Houston Rockets sophomore big man Donatas Motiejunas, who has played just 8.4 minutes per game in 17 appearances for Houston this season, has reportedly been put on the trade block.
According to Adrian Wojnarowski of Yahoo! Sports via Twitter, the Rockets have been calling teams around the league in an attempt to trade the disgruntled 7-footer.
Motiejunas has been buried on the Rockets depth chart this season behind Terrence Jones and Omri Casspi. The 23-year-old Lithuanian showed promise during his rookie campaign in 2012-13—even starting 14 games—but he's fallen out of favor in head coach Kevin McHale's playing rotation.
The Rockets are reportedly trying to move him so he gets an opportunity for more playing time, and there are sure to be suitors looking to add the young talent.
Note: Although the potential landing spots are numbered for your convenience, they aren't listed in order of likelihood.
As a rebuilding team at the bottom of the Western Conference standings, the Utah Jazz may be interested in acquiring Motiejunas from Houston.
Jazz insider Ben Anderson of 1320 KFAN said via Twitter that Jazz fans should keep their eyes on the Motiejunas situation. And while that appears to be based purely on speculation, Utah would be smart to pick up a young player the Rockets have essentially given up on.
Motiejunas is not afraid to let it fly from the outside. He attempted 83 three-pointers as a rookie in just 44 games played, and while he shot just 28.9 percent from deep, he had the confidence to shoot when he got open looks.
He could be a nice long-term complement to Utah's big men: Derrick Favors, Enes Kanter and Rudy Gobert. All three of those young players thrive on the interior, while Motiejunas is comfortable away from the basket.
He only makes approximately $1.4 million this season and about $5.1 million overall through 2016-17. It won't be easy for any team to acquire that cheap deal while enticing Houston to pull the trigger on a trade, but a straight up swap for Jeremy Evans works from a financial standpoint.
The Golden State Warriors second unit has been an area of concern all season long.
After losing Jarrett Jack and Carl Landry to free agency last summer, G-State patched those losses with Marreese Speights, Toney Douglas and Jermaine O'Neal. Speights has struggled mightily (shooting 39.2 percent from the field), Douglas hasn't knocked down outside shots (31.5 percent) and O'Neal underwent wrist surgery.
All told, the Warriors bench ranks dead last in the NBA by scoring just 22.8 points per game, according to Hoops Stats.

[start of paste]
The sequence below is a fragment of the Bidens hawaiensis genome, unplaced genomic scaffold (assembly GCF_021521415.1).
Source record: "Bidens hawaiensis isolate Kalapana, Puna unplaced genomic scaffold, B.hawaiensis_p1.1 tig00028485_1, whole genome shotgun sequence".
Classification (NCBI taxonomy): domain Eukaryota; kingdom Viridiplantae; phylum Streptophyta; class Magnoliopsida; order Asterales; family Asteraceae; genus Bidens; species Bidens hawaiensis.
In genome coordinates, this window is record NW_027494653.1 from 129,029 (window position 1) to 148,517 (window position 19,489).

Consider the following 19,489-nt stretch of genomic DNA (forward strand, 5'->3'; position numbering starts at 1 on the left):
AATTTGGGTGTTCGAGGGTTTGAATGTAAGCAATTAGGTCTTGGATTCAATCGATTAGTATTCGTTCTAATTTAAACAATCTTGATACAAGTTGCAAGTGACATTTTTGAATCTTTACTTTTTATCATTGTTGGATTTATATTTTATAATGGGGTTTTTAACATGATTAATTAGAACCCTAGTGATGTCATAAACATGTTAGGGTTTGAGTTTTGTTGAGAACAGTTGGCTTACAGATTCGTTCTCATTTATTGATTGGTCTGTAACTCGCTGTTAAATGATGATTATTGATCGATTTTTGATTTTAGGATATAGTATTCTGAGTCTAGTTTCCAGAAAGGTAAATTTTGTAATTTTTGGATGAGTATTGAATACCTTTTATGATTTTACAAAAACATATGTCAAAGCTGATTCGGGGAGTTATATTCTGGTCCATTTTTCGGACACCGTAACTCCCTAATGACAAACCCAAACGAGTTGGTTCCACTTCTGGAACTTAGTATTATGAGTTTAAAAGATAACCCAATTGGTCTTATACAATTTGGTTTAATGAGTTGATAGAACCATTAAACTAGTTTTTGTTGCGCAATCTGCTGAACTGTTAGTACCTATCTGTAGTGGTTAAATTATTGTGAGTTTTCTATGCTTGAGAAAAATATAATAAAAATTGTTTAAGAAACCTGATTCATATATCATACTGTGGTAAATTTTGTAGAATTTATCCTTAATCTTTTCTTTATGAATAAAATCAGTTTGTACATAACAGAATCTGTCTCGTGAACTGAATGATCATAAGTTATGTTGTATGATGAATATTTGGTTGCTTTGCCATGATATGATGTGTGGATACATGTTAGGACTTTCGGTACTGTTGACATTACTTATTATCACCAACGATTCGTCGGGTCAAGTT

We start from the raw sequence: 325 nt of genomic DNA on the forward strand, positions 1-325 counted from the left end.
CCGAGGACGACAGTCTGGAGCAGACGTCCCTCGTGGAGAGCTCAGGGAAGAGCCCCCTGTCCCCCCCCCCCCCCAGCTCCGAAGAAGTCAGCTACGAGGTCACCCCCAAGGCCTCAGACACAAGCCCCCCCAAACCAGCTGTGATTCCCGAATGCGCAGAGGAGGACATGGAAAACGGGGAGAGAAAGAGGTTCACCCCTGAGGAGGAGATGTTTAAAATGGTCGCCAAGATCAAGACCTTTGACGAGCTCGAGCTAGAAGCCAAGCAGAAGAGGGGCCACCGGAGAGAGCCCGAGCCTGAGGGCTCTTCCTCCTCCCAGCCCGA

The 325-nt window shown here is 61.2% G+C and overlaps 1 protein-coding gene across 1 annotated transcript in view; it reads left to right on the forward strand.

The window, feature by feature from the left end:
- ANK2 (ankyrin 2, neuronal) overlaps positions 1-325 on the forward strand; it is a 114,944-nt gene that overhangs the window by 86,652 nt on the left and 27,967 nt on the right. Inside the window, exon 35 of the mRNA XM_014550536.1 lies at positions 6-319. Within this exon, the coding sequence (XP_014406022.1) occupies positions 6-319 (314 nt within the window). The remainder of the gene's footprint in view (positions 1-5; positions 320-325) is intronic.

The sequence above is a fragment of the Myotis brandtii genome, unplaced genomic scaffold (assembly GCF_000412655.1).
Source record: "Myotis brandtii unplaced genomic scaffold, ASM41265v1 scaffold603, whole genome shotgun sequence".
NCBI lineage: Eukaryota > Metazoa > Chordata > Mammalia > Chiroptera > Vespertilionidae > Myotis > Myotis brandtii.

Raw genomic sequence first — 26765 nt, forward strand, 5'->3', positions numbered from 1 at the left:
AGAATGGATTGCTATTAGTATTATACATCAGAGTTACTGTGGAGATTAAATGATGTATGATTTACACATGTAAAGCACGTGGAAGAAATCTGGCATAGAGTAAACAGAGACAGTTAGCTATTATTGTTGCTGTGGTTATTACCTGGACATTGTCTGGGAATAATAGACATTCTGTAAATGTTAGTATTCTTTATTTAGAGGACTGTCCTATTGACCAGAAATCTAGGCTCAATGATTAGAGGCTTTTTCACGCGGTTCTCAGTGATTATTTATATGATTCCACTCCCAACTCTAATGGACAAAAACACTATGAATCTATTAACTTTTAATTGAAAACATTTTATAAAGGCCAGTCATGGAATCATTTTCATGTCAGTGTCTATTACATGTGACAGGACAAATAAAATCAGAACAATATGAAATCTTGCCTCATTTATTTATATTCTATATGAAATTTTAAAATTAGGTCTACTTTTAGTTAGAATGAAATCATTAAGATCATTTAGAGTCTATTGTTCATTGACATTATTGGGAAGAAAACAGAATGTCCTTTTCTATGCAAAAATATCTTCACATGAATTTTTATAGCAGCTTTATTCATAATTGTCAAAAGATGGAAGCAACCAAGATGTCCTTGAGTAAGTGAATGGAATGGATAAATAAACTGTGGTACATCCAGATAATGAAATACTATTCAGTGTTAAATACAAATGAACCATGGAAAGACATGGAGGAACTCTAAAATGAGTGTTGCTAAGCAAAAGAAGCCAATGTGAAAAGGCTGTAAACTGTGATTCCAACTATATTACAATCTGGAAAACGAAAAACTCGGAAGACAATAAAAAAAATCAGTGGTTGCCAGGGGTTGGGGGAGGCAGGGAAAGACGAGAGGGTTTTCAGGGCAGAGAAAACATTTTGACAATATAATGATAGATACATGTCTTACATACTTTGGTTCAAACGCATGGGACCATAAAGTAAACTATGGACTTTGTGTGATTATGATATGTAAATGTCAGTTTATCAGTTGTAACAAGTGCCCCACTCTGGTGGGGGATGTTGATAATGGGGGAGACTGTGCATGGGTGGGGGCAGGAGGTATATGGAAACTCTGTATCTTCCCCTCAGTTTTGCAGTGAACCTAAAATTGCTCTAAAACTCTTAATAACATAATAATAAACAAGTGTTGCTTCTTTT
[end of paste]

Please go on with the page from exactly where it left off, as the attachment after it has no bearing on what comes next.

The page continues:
Golden State needs to inject some life into its second unit, and Motiejunas may just be the guy to do it. The Warriors don't have many assets they can trade, so perhaps they'll aim to acquire the lanky big man via trade exception.
Much like the Golden State Warriors bench, the Washington Wizards second unit hasn't made much of an impact in 2013-14.
According to Hoops Stats, the Wizards bench ranks 27th in the NBA by scoring 24.2 points per game.
Jan Vesely continues to disappoint (although he's been better defensively), Al Harrington has been hurt and the bench unit as a whole has failed to take pressure off the starters.
As a result, adding a stretch 4 like Motiejunas to the fold could assist John Wall—who makes a living by penetrating to the basket.
If the Rockets added a throw-in contract like Aaron Brooks, they could trade for Trevor Booker, Kevin Seraphin, Chris Singleton or Vesely. All of those guys are in contract years, but they could help Houston in the short term while providing Washington with a fresh face.
According to ESPN's Marc Stein via Twitter, the Milwaukee Bucks are poised to do "everything they can" to trade guard Gary Neal before the trade deadline.
Neal called out teammate Larry Sanders after a recent loss to the Phoenix Suns by yelling, "I earn my money. Why don't you try it?" according to Paul Coro of The Arizona Republic. That falling-out likely forced Milwaukee's management to plan trades involving the former San Antonio Spurs player.
The Rockets have plenty of depth in the backcourt with James Harden, Jeremy Lin, Patrick Beverly, Francisco Garcia and Aaron Brooks. With that said, Neal played a vital role on a San Antonio team that made the NBA Finals a season ago. He could be a valuable addition if Houston is willing to play more small ball (as it has already).
The Bucks have a crowded frontcourt with plenty of talent, but they need young players as they're forced into the rebuilding process.
Houston would have to add an additional contract to acquire Neal, though, which may throw a monkey wrench into this landing spot.
The Charlotte Bobcats desperately need to find some offense. They rank 27th in the NBA by scoring just 93.2 points per game, and while Motiejunas is still a young, raw talent, Charlotte could find a diamond in the rough by trading for him and giving him more playing time.
Cody Zeller, the fourth overall pick in the 2013 draft, has been a disappointment for Charlotte this year. Even as an athletic 7-footer, the Indiana product is shooting a lowly 36.5 percent from the floor. Again, the Bobcats need help.
As I've stated earlier, though, adding Motiejunas' cheap contract isn't going to be easy. The Bobcats can't dump Ben Gordon on Houston because he's set to make a whopping $13.2 million this season. Heck, even trading Josh McRoberts on his deal worth more than $2.6 million doesn't work out financially.
Both teams would have to add throw-in contracts to make a deal work out, but Charlotte should at least inquire about the Rockets big man.